The Society of Broadcast Engineers or SBE is an organization that is supposed to further the art of broadcast engineering. Once upon a time I was a member, I attended meetings, got my Certified Senior Radio Engineer badge, I kept track of my professional development, and so on. As the decay advanced, I realized that the SBE looks and sounds good, but actually does little.
What are the issues facing Broadcast Engineers these days:
- Too much work. As consolidation changed the radio business, the engineering department was not immune to staff cuts. Add to this the increasing dependence on automation and computers to program and run entire radio stations from studio to transmitter as additional responsibilities.
- Lack of maintenance budgets. Particularly in this recession, money that should be spent on preventative maintenance is gone. The result, more reactive maintenance, off air incidents and the like.
- Lack of pay for increased hours. Goes with the above, more stations, more responsibilities, same or less pay and benefits.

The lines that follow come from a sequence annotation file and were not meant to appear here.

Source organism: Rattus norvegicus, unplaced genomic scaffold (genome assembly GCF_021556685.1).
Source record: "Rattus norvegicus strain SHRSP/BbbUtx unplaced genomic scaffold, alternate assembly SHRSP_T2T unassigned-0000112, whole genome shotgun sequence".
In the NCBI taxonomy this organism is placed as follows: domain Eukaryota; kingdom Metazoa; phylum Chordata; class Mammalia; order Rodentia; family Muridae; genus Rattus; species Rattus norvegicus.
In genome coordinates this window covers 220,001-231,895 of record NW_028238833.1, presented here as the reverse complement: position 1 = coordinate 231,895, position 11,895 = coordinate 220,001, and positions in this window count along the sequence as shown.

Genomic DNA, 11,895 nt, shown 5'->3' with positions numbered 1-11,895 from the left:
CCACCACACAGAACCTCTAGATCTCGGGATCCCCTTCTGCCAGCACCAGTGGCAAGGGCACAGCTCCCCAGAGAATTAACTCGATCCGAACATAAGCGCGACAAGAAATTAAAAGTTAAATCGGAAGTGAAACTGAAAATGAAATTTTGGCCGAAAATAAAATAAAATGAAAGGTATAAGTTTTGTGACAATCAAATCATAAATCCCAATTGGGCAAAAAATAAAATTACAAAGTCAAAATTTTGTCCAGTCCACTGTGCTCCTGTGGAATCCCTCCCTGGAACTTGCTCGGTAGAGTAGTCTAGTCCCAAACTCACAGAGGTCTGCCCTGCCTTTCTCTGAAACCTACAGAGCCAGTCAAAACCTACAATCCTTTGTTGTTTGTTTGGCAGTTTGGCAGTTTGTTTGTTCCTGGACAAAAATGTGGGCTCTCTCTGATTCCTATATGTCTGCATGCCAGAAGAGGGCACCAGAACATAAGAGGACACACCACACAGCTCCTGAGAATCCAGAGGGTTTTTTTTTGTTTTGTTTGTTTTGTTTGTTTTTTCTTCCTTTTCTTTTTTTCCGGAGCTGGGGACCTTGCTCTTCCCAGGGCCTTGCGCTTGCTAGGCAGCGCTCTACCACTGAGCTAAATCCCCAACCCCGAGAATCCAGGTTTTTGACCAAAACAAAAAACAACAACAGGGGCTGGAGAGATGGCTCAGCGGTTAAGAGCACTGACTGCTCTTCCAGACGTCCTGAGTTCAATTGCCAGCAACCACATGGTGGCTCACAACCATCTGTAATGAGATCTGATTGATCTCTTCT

- Lack of new talent in the radio engineering field. There is money to be made if you are a technical person, just don’t go into broadcasting.
- Lack of personal life. Being on call 24/7 for 20 years has taken it’s toll.
So what has the SBE done to alleviate these problems? Granted, most of them are management issues with the radio station staff, but has the SBE even tried to educate station owners and management. How about helping engineers learn how to negotiate pay raises? A better support network? Perhaps, (gasp!) some type of organized labor?
I know the more work for same or less pay is almost universal and is a contentious issue among fellow engineers, so much so that many have left to pursue other careers.
Then again, perhaps the radio engineer is a dying breed. Eventually, everything in a broadcast studio will be run by computers and distributed over the internet, so some type of computer guy could do the job. Broadcast engineers will have to re-invent themselves to stay in the field because I think terrestrial radio’s days are numbered. Eventually RF guys like myself could go work for the cellphone company, or go do something else.